Alibaba chooses US over HK for IPO

The Chinese e-commerce company said listing its shares in New York will help make it more of a global group but that it will continue to eye developments in Hong Kong.

Alibaba Group has decided to pursue its long-awaited blockbuster initial public offering of shares in the US instead of Hong Kong, the company said on Sunday.

The e-commerce company – whose IPO this year could fetch as much as $15 billion – said listing in the US will make it "more of a global company and enhance [its] transparency, as well as allow the company to pursue its long-term vision and ideals."

It is targeting an IPO in the third quarter and could start filing paperwork with US regulators as early as April, according to media reports.

Alibaba said it may consider a dual listing in China and will continue to keep track of developments in Hong Kong.

"Should circumstances permit in the future, we will be constructive toward extending our public status in China's capital markets in order to share our growth with the people of China," Alibaba said in a corporate blog. "We respect the viewpoints and policies of Hong Kong and will continue to pay close attention to and support the process of innovation and development of Hong Kong."

Alibaba is reportedly in discussions with six banks about bookrunning the deal, namely Citi, Credit Suisse, Deutsche Bank, Goldman Sachs, JP Morgan and Morgan Stanley.

Alibaba did not have an immediate response when contacted by FinanceAsia on this and other related issues.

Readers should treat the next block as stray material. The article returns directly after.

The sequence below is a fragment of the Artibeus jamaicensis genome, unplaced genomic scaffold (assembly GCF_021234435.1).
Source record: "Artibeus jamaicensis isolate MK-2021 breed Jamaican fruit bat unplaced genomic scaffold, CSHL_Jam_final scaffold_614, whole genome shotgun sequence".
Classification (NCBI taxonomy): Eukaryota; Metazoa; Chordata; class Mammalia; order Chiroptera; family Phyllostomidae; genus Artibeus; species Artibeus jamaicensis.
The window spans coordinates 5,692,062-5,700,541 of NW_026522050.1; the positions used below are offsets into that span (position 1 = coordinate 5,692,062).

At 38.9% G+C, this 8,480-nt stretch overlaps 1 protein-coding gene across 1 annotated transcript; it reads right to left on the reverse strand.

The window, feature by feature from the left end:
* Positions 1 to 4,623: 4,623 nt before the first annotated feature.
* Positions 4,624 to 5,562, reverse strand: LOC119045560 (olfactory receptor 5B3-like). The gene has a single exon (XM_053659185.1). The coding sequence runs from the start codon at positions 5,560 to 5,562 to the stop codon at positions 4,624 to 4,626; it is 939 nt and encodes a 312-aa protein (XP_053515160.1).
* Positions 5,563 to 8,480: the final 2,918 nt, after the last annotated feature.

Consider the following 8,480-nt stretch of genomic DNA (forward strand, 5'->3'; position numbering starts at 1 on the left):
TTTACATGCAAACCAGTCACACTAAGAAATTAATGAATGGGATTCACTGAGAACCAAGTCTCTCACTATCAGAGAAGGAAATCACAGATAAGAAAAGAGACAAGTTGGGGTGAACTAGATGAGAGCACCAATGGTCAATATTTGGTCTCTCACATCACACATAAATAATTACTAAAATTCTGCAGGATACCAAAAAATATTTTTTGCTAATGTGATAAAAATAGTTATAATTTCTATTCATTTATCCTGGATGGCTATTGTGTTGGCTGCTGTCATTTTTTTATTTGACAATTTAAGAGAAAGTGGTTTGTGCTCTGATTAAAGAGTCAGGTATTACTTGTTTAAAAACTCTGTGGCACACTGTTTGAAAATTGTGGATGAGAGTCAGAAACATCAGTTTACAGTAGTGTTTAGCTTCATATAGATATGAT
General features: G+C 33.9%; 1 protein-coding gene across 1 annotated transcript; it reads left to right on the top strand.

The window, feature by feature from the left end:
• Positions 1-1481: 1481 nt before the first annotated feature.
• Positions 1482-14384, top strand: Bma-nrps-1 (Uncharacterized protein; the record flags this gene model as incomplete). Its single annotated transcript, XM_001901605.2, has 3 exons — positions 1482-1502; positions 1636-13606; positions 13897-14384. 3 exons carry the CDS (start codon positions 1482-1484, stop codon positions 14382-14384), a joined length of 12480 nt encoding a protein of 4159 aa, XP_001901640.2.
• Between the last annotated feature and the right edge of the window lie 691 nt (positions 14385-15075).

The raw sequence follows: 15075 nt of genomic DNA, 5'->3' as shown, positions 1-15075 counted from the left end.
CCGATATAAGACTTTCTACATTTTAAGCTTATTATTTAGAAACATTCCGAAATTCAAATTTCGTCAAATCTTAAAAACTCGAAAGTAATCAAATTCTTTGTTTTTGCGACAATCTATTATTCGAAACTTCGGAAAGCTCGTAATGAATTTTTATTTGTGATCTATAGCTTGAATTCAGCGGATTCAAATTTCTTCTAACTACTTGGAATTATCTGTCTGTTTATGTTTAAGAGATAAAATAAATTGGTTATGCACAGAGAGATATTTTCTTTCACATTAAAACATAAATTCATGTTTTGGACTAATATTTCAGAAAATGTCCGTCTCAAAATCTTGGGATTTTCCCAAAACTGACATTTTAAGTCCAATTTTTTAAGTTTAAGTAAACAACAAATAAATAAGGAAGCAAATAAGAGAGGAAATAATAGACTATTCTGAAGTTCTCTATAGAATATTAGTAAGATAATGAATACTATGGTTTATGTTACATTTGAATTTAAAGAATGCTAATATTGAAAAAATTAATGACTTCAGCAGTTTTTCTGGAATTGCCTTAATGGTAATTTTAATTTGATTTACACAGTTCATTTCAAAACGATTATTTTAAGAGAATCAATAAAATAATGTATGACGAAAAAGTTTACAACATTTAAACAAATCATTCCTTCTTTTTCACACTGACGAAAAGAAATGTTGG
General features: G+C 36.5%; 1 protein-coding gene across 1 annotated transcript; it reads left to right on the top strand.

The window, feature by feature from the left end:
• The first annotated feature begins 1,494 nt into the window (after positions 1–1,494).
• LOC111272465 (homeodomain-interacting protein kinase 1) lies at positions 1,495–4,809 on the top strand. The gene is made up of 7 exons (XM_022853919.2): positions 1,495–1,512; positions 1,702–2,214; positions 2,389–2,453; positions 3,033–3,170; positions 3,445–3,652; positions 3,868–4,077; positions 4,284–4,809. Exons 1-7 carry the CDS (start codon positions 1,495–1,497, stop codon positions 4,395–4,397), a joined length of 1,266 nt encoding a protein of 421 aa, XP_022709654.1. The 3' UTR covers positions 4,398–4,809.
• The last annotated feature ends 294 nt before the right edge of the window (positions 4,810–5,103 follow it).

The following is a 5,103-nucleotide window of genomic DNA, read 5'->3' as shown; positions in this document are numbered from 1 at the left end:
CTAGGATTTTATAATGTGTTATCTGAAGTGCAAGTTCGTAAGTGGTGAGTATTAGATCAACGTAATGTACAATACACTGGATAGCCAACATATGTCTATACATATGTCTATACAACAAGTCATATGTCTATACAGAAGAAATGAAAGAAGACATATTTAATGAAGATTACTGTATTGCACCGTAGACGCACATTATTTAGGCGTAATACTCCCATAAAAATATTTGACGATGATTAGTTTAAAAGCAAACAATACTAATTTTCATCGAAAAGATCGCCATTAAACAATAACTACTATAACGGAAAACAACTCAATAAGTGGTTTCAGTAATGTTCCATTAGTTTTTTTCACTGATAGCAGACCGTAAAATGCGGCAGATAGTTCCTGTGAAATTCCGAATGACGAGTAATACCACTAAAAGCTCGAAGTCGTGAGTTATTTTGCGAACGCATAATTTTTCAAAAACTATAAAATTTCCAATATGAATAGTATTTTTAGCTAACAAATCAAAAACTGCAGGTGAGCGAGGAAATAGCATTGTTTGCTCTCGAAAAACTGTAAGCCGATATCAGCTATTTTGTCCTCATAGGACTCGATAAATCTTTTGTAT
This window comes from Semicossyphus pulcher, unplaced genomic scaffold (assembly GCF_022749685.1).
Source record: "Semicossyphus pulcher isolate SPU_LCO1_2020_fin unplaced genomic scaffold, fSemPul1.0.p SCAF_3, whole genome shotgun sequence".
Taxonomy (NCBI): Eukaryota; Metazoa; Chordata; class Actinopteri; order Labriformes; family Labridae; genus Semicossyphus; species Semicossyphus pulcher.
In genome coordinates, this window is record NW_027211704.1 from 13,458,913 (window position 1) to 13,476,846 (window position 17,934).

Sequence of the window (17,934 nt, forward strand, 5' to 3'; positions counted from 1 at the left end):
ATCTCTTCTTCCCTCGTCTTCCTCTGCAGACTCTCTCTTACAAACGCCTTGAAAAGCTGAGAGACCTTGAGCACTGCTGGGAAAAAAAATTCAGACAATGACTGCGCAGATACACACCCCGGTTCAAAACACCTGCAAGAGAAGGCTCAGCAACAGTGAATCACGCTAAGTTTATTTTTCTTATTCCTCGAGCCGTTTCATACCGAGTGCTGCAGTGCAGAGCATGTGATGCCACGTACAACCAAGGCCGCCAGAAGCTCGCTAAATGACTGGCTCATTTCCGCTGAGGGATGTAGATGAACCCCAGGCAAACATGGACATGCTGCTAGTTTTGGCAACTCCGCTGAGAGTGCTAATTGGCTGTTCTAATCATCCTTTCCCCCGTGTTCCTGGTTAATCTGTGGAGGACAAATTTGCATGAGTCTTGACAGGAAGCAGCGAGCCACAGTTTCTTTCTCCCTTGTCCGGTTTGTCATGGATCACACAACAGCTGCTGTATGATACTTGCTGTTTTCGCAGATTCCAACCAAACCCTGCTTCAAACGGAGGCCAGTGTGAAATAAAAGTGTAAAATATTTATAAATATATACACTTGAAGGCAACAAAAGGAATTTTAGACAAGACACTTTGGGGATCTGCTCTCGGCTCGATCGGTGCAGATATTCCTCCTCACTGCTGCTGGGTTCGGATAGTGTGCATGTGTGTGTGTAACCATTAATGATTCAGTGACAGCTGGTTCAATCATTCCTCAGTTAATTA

Investment bank chiefs have for months been travelling to Hong Kong and Alibaba’s headquarters in Hangzhou to meet management and pitch for a role on the deal. And speculation has long been rife over where the Hangzhou-based Alibaba would list.

So the decision to go with the US will be a blow to Hong Kong, which had been seen as the preferred location for China's largest e-commerce company.

Alibaba's management structure – which allows for senior management to maintain control of the board of directors – was a sticking point for Hong Kong, as the city's exchange prohibits dual-class share structures that give shareholders more than one vote per share. The listing committee in Hong Kong is in early-stage discussions about holding a forum on the dual class issues but nothing formal has been scheduled.

Yahoo and Japan's Softbank Corp own 24% and 37% stakes, respectively, while Alibaba's founders and senior management account for 13%.

China internet boom

International investor interest in Chinese internet companies has taken off. China's largest Twitter-like service Sina Weibo is the latest to unveil plans to list in the US.

But Alibaba is unique. Jack Ma, a former English teacher, and 17 others founded the company 14 years ago as an online platform that connected international businesses with Chinese suppliers.

It has since grown into an e-commerce giant currently valued at $140 billion, which boasts more inventory than Ebay and Amazon combined and is involved in almost every aspect of online shopping, including three major online market places, search engines, payment systems, micro-loans, delivery logistics and data collection.

Alibaba also has a cloud-based mobile operating system and sells TV set-up boxes to bring online shopping into Chinese living rooms, as well as Taobao, a sales platform for both individuals and small-scale entrepreneurs.

Plus it continues to diversify its online financial services. In February, it launched a platform of wealth management products that offered investors Rmb5,800 million (US$943 million) of one-year products with an expected annualised return of 2.5%-7%.

The product was sold out in three minutes, bought by more than two million users. 

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